Activists lobby Congress for disabled

U.S. Rep. Chris Van Hollen (D-Md.), center, speaks withcenter, speaks with attendees. Photo by Suzanne Pollak
U.S. Rep. Chris Van Hollen (D-Md.), center, speaks with attendees. Photo by Suzanne Pollak

Ninety activists from across the country urged members of Congress to preserve social security disability insurance and increase funding for transportation during Jewish Disability Advocacy Day Feb. 25.

The day-long event was sponsored by two dozen organizations and included lobbying on Capitol Hill and speeches by disability experts. The group was addressed by Reps. Chris Van Hollen (D-Md.) and Tammy Duckworth (D-Ill.).

It is important to fight “not just for Jewish people but for all the disabled in the world,” said Rabbi Jonah Pesner, executive director of the Religious Action Center of Reform Judaism, one of the event’s sponsors.

Jewish people “shouldn’t allow there to be stragglers at all,” he said. People with disabilities “belong at the center of our community, not the rear.”

Panelist Jay Ruderman, president of the Ruderman Family Foundation, agreed. “We take a radical view. We believe all people with disabilities can be included,” he said. “Disability rights are human rights.”

Attendees, most of whom are employed at Jewish and disability organizations, spent the afternoon in meetings trying to convince members of Congress and their staff to increase funding for transportation programs that enable people with disabilities to get to their jobs and doctor appointments.

Funding for the federal Moving Ahead for Progress in the 21st Century, the 2012   transportation reauthorization bill, expires May 31, and Congress currently is deciding on its future funding. Jennifer Dexter, assistant vice president of government relations at Easter Seals, spoke of the need to increase money going to individual states to provide for the transportation needs of the elderly and those with disabilities.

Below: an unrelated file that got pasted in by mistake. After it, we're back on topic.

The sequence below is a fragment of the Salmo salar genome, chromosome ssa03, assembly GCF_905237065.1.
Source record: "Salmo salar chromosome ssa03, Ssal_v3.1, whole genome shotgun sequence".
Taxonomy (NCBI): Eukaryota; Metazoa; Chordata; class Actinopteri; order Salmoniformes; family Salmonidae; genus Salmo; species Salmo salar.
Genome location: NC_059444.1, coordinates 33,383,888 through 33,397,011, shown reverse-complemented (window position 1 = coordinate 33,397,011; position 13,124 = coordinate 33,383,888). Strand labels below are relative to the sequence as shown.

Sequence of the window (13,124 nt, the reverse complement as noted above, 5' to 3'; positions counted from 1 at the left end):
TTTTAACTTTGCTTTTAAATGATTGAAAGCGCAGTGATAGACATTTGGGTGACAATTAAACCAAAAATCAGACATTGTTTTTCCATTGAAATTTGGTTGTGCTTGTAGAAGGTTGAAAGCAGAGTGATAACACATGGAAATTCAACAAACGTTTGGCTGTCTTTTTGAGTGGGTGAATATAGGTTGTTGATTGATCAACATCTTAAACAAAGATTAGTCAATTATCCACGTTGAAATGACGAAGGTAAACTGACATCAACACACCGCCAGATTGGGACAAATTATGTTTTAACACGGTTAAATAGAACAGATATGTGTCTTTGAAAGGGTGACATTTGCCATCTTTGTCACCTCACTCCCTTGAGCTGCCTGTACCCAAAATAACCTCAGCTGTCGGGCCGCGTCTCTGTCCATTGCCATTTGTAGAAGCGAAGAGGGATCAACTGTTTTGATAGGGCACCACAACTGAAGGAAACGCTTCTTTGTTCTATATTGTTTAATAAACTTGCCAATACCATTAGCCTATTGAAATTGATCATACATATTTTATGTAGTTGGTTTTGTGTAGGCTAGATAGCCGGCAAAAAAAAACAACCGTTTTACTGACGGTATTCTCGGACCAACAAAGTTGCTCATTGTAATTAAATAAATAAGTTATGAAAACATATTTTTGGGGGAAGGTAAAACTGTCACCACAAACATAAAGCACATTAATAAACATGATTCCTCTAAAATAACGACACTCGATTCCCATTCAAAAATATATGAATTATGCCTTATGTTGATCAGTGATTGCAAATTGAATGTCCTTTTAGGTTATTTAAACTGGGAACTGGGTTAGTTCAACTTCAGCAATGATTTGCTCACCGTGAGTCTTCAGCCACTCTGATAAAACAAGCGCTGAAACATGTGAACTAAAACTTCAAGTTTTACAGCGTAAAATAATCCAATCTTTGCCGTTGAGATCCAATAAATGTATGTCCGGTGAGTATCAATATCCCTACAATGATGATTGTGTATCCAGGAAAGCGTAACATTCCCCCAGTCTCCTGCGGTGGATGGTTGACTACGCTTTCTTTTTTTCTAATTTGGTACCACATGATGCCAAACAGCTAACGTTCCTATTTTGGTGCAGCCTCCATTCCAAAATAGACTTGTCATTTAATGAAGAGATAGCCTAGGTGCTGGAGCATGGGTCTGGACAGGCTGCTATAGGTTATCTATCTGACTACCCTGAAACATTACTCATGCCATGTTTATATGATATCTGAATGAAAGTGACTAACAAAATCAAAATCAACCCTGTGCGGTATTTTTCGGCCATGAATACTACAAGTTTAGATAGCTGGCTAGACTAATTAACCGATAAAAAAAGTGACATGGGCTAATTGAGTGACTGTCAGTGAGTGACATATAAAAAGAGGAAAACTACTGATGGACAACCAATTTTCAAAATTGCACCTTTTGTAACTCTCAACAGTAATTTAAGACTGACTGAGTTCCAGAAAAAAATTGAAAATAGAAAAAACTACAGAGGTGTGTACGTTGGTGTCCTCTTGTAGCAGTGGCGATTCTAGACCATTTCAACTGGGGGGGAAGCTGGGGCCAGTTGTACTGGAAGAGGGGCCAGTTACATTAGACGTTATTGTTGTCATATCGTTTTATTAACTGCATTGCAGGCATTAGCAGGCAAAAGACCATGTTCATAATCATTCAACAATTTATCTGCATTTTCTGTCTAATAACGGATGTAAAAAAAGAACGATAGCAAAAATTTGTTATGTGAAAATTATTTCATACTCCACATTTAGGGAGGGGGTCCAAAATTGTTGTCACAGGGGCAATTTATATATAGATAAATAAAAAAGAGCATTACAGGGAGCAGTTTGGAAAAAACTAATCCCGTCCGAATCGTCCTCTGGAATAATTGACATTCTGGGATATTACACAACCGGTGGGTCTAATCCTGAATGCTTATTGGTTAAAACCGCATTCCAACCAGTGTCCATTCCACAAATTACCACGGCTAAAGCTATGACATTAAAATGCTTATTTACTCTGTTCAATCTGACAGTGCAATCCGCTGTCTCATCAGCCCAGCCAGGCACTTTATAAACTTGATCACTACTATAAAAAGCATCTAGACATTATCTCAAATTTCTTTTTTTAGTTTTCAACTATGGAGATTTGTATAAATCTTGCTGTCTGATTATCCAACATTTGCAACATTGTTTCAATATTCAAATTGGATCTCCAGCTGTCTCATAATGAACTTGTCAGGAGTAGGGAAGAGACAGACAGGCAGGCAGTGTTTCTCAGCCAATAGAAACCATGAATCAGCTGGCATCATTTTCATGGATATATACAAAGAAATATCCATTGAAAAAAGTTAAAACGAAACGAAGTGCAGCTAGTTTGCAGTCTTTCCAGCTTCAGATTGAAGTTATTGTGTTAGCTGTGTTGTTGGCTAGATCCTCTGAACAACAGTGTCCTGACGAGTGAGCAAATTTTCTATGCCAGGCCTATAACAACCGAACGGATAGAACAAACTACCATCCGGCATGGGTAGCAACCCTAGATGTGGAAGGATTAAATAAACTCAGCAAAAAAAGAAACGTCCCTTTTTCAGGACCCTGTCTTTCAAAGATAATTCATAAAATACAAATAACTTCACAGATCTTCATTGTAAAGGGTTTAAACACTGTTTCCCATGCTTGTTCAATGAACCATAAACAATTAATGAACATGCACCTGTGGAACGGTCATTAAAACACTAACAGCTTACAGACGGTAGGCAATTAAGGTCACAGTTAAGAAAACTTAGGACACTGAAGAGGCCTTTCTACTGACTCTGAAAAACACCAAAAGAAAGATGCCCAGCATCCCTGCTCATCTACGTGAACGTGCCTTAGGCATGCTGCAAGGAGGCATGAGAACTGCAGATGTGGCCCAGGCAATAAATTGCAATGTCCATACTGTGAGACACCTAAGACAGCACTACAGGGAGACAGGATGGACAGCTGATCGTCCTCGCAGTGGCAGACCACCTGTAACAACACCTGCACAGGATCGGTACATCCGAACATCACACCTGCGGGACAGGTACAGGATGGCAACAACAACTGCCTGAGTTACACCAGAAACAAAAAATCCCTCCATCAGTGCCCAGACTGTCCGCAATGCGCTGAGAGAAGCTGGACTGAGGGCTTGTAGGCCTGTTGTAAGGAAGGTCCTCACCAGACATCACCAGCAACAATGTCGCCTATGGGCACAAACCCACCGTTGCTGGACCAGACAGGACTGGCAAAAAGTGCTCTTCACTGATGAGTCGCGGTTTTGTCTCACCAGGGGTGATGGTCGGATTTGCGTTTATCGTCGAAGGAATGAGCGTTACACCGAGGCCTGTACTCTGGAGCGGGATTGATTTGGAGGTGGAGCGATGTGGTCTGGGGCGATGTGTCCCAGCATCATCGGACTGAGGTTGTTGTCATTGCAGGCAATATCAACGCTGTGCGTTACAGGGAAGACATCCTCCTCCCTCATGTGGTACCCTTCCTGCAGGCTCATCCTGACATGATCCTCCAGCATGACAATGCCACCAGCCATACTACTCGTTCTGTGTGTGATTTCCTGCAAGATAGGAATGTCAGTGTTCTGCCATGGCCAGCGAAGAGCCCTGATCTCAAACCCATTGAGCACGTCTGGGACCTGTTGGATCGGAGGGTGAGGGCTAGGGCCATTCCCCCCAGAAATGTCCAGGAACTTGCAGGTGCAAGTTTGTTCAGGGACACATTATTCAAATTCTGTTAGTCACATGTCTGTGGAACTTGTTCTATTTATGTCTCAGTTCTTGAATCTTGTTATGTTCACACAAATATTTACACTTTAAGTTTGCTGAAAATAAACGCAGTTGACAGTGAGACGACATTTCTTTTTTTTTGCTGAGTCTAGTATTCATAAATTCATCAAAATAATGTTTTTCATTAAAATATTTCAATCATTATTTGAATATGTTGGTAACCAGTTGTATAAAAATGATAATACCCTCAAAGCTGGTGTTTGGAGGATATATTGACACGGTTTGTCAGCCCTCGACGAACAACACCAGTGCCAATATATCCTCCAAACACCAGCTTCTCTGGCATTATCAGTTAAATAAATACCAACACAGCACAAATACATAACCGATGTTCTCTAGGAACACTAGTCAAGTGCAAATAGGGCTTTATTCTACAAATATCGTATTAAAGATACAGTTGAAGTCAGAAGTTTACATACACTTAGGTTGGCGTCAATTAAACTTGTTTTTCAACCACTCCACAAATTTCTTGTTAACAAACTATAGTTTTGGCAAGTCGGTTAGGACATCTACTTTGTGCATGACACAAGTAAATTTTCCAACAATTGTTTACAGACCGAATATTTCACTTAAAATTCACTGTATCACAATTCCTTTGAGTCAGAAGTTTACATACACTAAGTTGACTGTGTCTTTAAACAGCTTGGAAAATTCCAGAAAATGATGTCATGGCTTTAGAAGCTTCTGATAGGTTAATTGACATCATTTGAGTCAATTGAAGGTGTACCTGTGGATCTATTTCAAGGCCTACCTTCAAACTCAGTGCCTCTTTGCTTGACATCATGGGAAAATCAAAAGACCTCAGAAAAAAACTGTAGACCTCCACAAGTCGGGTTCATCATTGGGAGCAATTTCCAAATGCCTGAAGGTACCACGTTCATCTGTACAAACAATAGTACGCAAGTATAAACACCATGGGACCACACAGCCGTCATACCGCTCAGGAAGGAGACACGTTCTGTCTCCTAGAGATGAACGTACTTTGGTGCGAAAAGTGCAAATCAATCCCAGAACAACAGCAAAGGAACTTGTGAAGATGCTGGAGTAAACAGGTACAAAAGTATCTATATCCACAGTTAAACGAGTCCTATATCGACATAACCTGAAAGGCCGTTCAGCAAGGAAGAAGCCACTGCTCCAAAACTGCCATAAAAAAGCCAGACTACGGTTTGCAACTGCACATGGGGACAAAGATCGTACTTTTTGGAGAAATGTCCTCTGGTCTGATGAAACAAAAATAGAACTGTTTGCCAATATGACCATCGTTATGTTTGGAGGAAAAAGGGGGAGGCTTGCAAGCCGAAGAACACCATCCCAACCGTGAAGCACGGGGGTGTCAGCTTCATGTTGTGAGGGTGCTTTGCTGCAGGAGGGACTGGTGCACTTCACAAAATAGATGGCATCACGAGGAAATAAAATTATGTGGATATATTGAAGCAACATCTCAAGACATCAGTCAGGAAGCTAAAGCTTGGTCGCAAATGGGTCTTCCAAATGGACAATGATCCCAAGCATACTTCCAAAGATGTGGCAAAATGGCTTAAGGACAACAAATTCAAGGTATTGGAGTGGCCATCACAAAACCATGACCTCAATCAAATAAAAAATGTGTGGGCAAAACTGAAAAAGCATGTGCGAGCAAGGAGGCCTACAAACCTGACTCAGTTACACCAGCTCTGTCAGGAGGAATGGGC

Congress should allocate at least $5 million, she said, adding, “It’s a small program that makes a difference.”

Attendees also learned of the need to shift social security funds from its retirement program to its disability insurance program. Rachel Goldberg, director of aging policy at B’nai B’rith International, said if more money isn’t placed in the Social Security Disability Insurance fund, it will be insolvent by the fall of 2016.

“We’ve known this was coming” for 25 years, she said.

The retirement part of social security is expected to last through 2034. If the requested shift of one-tenth of 1% is agreed upon, that would hasten the program’s insolvency by one year, to 2033. Shifting money from one fund to the other does not require additional money to be added to the social security fund, she said.

Without the money shift, people would receive 20 percent fewer dollars, she said.

“We have a financial gun to our heads” to get this done quickly, Goldberg said. “A band aid is what this actually requires, because this is not a gaping wound.”

The number of people receiving disability funds has increased recently. Currently, 8.9 million workers with disabilities and 2 million of their spouses and children receive disability funds. About 70 percent of the recipients are older than 50 and about one million of them are military veterans.

Ari Ne’eman, a Silver Spring resident who is president of the Autistic Self Advocacy Network, advised the attendees to tell their Congress members that helping people with disabilities enables them to hold jobs and save money.

Widening doors so someone in a wheelchair can enter, making curb cuts and constructing accessible bathrooms has helped a lot, but there is much to be done, he said.

“Disability is just a normal part [of life]. It’s not right. It’s not wrong. It’s just a part of who we are.”

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